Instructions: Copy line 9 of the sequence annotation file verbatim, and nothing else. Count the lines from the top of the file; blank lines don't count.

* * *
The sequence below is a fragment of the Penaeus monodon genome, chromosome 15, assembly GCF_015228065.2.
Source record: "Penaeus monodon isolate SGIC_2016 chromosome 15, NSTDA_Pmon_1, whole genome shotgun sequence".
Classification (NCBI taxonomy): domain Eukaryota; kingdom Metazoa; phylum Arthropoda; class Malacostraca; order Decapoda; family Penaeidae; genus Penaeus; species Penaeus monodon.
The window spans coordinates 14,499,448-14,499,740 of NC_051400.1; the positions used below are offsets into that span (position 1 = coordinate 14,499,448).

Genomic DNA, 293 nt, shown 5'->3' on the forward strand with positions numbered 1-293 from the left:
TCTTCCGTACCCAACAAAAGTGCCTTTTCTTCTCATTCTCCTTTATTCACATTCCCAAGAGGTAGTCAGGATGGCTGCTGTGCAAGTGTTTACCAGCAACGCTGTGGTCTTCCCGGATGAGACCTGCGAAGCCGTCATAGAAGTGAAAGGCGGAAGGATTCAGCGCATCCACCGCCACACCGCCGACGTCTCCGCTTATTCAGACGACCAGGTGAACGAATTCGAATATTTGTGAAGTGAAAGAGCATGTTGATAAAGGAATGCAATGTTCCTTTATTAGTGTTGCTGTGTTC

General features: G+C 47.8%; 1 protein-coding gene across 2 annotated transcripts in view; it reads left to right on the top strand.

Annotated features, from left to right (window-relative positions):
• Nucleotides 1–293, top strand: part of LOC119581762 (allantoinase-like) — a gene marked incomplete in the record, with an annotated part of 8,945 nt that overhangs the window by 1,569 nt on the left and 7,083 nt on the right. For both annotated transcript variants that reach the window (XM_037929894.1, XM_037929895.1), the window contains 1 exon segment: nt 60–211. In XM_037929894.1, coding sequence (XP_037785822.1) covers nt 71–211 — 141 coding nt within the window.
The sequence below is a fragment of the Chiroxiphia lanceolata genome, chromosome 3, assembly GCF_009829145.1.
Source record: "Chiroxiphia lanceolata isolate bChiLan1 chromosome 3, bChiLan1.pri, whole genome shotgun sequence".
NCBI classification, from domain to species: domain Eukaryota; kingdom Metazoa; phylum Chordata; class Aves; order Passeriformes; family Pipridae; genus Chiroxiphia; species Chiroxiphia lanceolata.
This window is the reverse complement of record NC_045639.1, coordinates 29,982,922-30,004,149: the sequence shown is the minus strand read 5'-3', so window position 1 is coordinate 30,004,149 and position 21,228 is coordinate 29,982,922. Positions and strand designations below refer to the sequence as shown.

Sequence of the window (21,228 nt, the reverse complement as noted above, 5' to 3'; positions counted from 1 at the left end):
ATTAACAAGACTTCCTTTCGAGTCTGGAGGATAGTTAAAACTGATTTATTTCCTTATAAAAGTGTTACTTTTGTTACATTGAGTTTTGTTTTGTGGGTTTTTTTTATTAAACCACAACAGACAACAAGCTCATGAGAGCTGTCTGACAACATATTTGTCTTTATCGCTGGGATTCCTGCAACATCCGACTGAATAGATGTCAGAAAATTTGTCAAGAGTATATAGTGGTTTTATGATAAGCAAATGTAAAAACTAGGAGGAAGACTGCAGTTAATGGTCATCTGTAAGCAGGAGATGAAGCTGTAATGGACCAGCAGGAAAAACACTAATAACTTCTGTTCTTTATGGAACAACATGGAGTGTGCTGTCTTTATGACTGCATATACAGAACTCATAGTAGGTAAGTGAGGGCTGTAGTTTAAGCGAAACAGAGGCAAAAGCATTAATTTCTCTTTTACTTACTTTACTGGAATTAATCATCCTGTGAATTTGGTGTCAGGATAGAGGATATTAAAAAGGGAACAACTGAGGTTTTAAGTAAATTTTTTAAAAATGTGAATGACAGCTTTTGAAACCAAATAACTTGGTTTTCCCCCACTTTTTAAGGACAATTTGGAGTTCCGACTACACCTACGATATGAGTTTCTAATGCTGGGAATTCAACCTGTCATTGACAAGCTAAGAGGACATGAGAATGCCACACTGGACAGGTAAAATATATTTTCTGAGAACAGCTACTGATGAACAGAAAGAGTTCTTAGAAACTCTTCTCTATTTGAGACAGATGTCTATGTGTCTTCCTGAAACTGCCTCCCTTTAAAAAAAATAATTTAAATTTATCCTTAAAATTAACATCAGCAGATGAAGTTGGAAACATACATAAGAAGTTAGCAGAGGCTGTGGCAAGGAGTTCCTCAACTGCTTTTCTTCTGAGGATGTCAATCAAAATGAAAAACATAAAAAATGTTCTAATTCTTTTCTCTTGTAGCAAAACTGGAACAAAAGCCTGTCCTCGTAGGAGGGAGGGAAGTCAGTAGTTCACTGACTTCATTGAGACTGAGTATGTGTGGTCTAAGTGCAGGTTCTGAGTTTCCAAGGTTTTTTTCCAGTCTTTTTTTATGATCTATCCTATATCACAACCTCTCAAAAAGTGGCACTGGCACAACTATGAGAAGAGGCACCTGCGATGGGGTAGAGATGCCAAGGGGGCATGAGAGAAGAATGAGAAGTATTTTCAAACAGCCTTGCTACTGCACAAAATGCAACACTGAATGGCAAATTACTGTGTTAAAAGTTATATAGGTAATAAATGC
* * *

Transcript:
• Nucleotides 1–293, top strand: part of LOC119581762 (allantoinase-like) — a gene marked incomplete in the record, with an annotated part of 8,945 nt that overhangs the window by 1,569 nt on the left and 7,083 nt on the right. For both annotated transcript variants that reach the window (XM_037929894.1, XM_037929895.1), the window contains 1 exon segment: nt 60–211. In XM_037929894.1, coding sequence (XP_037785822.1) covers nt 71–211 — 141 coding nt within the window.